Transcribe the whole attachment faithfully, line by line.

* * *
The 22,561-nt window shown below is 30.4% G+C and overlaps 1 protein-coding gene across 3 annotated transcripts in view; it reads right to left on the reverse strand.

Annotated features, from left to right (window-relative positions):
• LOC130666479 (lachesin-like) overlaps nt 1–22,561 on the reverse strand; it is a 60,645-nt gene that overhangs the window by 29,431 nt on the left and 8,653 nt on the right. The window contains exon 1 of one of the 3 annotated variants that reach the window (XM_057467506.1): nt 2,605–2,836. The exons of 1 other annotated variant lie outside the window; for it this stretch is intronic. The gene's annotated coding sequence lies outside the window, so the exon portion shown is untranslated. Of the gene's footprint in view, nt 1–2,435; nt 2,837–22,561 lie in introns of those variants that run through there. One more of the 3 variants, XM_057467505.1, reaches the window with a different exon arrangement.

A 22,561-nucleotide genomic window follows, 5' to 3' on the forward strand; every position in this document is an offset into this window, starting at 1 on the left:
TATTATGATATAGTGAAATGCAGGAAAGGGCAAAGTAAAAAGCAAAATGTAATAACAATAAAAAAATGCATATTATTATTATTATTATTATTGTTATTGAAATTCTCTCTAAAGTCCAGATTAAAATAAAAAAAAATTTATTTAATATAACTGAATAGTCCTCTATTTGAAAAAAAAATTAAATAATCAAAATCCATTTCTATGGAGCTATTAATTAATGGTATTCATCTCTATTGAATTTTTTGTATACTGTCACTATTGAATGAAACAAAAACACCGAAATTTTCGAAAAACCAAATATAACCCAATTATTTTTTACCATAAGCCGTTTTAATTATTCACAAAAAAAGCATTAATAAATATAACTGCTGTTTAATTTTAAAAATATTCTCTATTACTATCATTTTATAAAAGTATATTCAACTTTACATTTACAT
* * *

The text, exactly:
The 22,561-nt window shown below is 30.4% G+C and overlaps 1 protein-coding gene across 3 annotated transcripts in view; it reads right to left on the reverse strand.

Annotated features, from left to right (window-relative positions):
• LOC130666479 (lachesin-like) overlaps nt 1–22,561 on the reverse strand; it is a 60,645-nt gene that overhangs the window by 29,431 nt on the left and 8,653 nt on the right. The window contains exon 1 of one of the 3 annotated variants that reach the window (XM_057467506.1): nt 2,605–2,836. The exons of 1 other annotated variant lie outside the window; for it this stretch is intronic. The gene's annotated coding sequence lies outside the window, so the exon portion shown is untranslated. Of the gene's footprint in view, nt 1–2,435; nt 2,837–22,561 lie in introns of those variants that run through there. One more of the 3 variants, XM_057467505.1, reaches the window with a different exon arrangement.

A 22,561-nucleotide genomic window follows, 5' to 3' on the forward strand; every position in this document is an offset into this window, starting at 1 on the left:
TATTATGATATAGTGAAATGCAGGAAAGGGCAAAGTAAAAAGCAAAATGTAATAACAATAAAAAAATGCATATTATTATTATTATTATTATTGTTATTGAAATTCTCTCTAAAGTCCAGATTAAAATAAAAAAAAATTTATTTAATATAACTGAATAGTCCTCTATTTGAAAAAAAAATTAAATAATCAAAATCCATTTCTATGGAGCTATTAATTAATGGTATTCATCTCTATTGAATTTTTTGTATACTGTCACTATTGAATGAAACAAAAACACCGAAATTTTCGAAAAACCAAATATAACCCAATTATTTTTTACCATAAGCCGTTTTAATTATTCACAAAAAAAGCATTAATAAATATAACTGCTGTTTAATTTTAAAAATATTCTCTATTACTATCATTTTATAAAAGTATATTCAACTTTACATTTACAT